Can smart consumption replace green government?
A couple of years ago we were promised the “greenest government ever” — not a difficult thing in the U.K., but it sounded fun all the same. Sadly, the green stuff that was a major part of Prime Minister David Cameron’s “detoxification” of the Conservative party image a couple of years ago left no trace at last week’s Conservative party conference, and has largely disappeared from the government’s agenda in recent months — stamped into the mud as politicians slug it out on spending cuts, growth, stimulus, and stagnation.
The new orthodoxy looks depressingly similar to the old one — in short, growth will lead us to salvation, and everything else — the environment included — can wait. What’s odd is that the key dissenters to this view do not come from civil society. Sure, the angry NGOs are still having a go, but it’s business that is keeping the flame alive here, miles out ahead of the government, and more remarkably, beginning to accept they need to be miles ahead of the consuming public, if the transition to sustainability is going to happen in any useful time frame. Even the marketing people get it.
Every so often, this quiet revolution in business breaks the surface as a call to action. Businesses leading the charge (and get some return on their investment) tend to use friendly NGOs as human shields, and a convening idea that doesn’t sound too frightening, to create some space to go further. The latest offering is from Forum for the Future, Sainsbury’s, and Unilever, who recently launched “Consumer Futures,” a study offering four scenarios for the consumer economy in 2020, built on assumptions about prosperity, how much we will expect of brands, and how much we will be able to do for ourselves.
The study’s recommendations for business aren’t hugely surprising — innovate; be transparent; work with the value chain; localize. More colorful are the scenarios themselves. Products that might be with us in just eight years include the already familiar spread of ethical comparison apps, solar-powered clothing, and local produce, and more left-field products such as refrigerating packaging and waste-powered patio heaters. Service shifts point to more radical change, particularly in “from me to you,” a scenario in which peer-to-peer mortgages, hyperlocal produce locators, and gardens full of commercial hemp are part of a new return to self-reliance and local production.
Consumer Futures’ final recommendation is perhaps its most controversial: “Companies should use their marketing, communications, and innovation skills to create consumer demand for sustainable and profitable products and services.” This sense that business can ride to our rescue by creating new forms of demand and the products and services to meet it is becoming something of an article of faith in the pro-business NGO world, and given the abject failure of other tactics, it’s not all that surprising. But for business it means acknowledging that they create markets at least as much as they follow demand — something they are surprisingly coy about. And for some U.K. NGOs — particularly involved in the “common cause” debate about communications and sustainability — there is something fundamentally problematic about using the dark arts of marketing to promote sustainable behavior.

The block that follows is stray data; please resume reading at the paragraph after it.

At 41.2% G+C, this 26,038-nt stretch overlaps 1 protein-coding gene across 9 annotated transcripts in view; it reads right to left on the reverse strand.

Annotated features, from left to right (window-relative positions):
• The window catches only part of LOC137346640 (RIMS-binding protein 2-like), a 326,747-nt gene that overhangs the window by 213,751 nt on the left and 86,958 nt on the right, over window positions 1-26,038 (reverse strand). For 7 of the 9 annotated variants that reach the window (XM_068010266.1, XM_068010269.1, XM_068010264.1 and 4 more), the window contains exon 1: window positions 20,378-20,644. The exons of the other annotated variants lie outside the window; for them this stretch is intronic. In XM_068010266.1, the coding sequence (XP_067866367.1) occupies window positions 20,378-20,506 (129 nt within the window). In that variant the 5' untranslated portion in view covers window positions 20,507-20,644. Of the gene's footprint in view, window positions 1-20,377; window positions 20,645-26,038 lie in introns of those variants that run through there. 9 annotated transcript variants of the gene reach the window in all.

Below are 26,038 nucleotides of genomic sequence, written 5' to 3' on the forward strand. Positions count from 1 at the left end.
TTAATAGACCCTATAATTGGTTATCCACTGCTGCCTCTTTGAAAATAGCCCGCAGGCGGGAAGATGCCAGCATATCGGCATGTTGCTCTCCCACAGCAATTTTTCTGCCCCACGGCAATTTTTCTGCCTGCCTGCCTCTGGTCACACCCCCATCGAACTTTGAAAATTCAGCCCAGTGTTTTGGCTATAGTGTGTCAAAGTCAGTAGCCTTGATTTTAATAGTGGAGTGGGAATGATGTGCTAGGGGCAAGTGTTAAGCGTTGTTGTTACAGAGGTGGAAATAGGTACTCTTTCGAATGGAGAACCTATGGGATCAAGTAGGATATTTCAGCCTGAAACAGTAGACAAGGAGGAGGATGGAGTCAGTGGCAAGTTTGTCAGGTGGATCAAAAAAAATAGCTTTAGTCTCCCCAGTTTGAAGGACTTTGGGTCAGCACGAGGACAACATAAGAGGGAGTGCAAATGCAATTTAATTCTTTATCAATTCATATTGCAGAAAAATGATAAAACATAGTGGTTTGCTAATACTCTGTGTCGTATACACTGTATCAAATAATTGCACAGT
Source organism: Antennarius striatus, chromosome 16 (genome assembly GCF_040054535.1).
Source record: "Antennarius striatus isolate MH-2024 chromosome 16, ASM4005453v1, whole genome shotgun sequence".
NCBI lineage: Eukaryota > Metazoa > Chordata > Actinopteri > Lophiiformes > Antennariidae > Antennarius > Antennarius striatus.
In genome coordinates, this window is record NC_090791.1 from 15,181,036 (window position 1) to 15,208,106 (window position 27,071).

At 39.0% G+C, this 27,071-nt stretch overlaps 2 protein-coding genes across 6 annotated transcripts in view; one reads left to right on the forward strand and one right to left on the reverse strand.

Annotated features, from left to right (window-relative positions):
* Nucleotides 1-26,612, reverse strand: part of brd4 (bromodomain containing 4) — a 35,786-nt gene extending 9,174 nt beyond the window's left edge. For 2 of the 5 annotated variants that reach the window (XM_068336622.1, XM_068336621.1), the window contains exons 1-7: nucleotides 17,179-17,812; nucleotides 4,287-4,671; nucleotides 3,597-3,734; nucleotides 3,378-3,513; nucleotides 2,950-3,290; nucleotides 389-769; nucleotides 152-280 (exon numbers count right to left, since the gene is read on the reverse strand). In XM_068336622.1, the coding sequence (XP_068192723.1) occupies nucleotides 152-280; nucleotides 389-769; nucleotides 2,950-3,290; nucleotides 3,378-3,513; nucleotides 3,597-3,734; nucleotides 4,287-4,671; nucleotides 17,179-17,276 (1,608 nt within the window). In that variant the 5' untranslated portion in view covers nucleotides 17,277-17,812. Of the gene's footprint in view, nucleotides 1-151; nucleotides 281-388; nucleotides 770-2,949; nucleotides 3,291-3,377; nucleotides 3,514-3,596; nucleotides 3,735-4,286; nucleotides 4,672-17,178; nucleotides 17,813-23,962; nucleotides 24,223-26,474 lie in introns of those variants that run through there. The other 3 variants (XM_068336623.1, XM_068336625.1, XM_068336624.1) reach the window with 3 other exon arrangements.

If Consumer Futures has a view on this debate it is mainly pragmatic, giving the many companies who buy in to their role as enablers of sustainable consumption but not yet really sure how to go about it a practical toolkit. There’s some good process advice, but ultimately business is offered a pretty taxing formula for its next generation of products and services: smart growth (that’s the kind with no environmental impact), smart use, choice editing, and positive social impact.
Getting all these right remains a monumental challenge, and even the much trumpeted efforts of Unilever, Marks and Spencer, et al. don’t get us that much closer, especially as they and their peers all have their eye on meeting the needs of hundreds of millions of new middle-class consumers in emerging markets, keen to live as Americans do and not too bothered if this means catching up a bit in carbon emissions terms too. And most businesses still calculate their impact in relative terms — per unit of production or turnover, giving us the paradoxical situation where they can all meet their sustainability targets and still destroy the planet at ever-increasing rates.
Ultimately something has to give. As Unilever’s U.K. Chair Amanda Sourry put it, “The old model of ever greater consumption, with growth at any price, is broken. Companies that succeed in the future will be those that reduce their environmental impact while increasing their social and economic impacts.” But for now, growth seems to be the only answer anyone wants to hear for the short and medium-term questions facing developed economies, and anything that might make it a bit more smart (or just a bit less dumb) while we wait for government to catch up, has got to be worth trying.